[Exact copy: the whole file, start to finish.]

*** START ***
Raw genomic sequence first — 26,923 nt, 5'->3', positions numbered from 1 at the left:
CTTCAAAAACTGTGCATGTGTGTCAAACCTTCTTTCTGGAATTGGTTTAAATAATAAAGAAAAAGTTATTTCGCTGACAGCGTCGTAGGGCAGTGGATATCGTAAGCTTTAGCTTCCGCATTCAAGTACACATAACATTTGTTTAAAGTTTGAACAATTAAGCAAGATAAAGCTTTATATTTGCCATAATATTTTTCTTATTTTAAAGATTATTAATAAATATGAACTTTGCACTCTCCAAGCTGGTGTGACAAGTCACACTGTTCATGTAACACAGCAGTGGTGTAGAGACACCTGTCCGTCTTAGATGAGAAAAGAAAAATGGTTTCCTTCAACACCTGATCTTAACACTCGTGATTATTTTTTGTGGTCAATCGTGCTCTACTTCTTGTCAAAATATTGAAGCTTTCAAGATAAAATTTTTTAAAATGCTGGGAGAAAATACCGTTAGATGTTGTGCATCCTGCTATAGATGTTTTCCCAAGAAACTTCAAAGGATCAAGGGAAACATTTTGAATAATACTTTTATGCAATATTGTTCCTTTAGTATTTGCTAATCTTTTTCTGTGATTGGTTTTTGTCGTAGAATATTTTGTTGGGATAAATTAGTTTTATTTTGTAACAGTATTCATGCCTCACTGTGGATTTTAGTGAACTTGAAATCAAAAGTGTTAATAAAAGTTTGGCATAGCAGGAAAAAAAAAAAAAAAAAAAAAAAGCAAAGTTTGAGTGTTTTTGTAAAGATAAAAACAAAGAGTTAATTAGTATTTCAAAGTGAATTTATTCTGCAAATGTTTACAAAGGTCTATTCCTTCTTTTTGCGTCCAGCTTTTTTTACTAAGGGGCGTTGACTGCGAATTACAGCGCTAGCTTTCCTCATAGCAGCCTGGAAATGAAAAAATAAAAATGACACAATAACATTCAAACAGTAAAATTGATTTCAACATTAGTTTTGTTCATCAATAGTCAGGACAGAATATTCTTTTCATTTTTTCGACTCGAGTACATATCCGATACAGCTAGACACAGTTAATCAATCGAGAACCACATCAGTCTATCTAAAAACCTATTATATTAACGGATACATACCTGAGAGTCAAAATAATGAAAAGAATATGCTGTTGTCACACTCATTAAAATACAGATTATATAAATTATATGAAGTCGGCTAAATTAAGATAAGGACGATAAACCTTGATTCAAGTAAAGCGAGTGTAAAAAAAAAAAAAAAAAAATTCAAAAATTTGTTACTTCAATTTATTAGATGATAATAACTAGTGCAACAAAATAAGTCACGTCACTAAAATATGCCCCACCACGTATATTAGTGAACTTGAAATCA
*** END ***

Raw genomic sequence first — 26,923 nt, 5'->3', positions numbered from 1 at the left:
CTTCAAAAACTGTGCATGTGTGTCAAACCTTCTTTCTGGAATTGGTTTAAATAATAAAGAAAAAGTTATTTCGCTGACAGCGTCGTAGGGCAGTGGATATCGTAAGCTTTAGCTTCCGCATTCAAGTACACATAACATTTGTTTAAAGTTTGAACAATTAAGCAAGATAAAGCTTTATATTTGCCATAATATTTTTCTTATTTTAAAGATTATTAATAAATATGAACTTTGCACTCTCCAAGCTGGTGTGACAAGTCACACTGTTCATGTAACACAGCAGTGGTGTAGAGACACCTGTCCGTCTTAGATGAGAAAAGAAAAATGGTTTCCTTCAACACCTGATCTTAACACTCGTGATTATTTTTTGTGGTCAATCGTGCTCTACTTCTTGTCAAAATATTGAAGCTTTCAAGATAAAATTTTTTAAAATGCTGGGAGAAAATACCGTTAGATGTTGTGCATCCTGCTATAGATGTTTTCCCAAGAAACTTCAAAGGATCAAGGGAAACATTTTGAATAATACTTTTATGCAATATTGTTCCTTTAGTATTTGCTAATCTTTTTCTGTGATTGGTTTTTGTCGTAGAATATTTTGTTGGGATAAATTAGTTTTATTTTGTAACAGTATTCATGCCTCACTGTGGATTTTAGTGAACTTGAAATCAAAAGTGTTAATAAAAGTTTGGCATAGCAGGAAAAAAAAAAAAAAAAAAAAAAAGCAAAGTTTGAGTGTTTTTGTAAAGATAAAAACAAAGAGTTAATTAGTATTTCAAAGTGAATTTATTCTGCAAATGTTTACAAAGGTCTATTCCTTCTTTTTGCGTCCAGCTTTTTTTACTAAGGGGCGTTGACTGCGAATTACAGCGCTAGCTTTCCTCATAGCAGCCTGGAAATGAAAAAATAAAAATGACACAATAACATTCAAACAGTAAAATTGATTTCAACATTAGTTTTGTTCATCAATAGTCAGGACAGAATATTCTTTTCATTTTTTCGACTCGAGTACATATCCGATACAGCTAGACACAGTTAATCAATCGAGAACCACATCAGTCTATCTAAAAACCTATTATATTAACGGATACATACCTGAGAGTCAAAATAATGAAAAGAATATGCTGTTGTCACACTCATTAAAATACAGATTATATAAATTATATGAAGTCGGCTAAATTAAGATAAGGACGATAAACCTTGATTCAAGTAAAGCGAGTGTAAAAAAAAAAAAAAAAAAATTCAAAAATTTGTTACTTCAATTTATTAGATGATAATAACTAGTGCAACAAAATAAGTCACGTCACTAAAATATGCCCCACCACGTATATTAGTGAACTTGAAATCA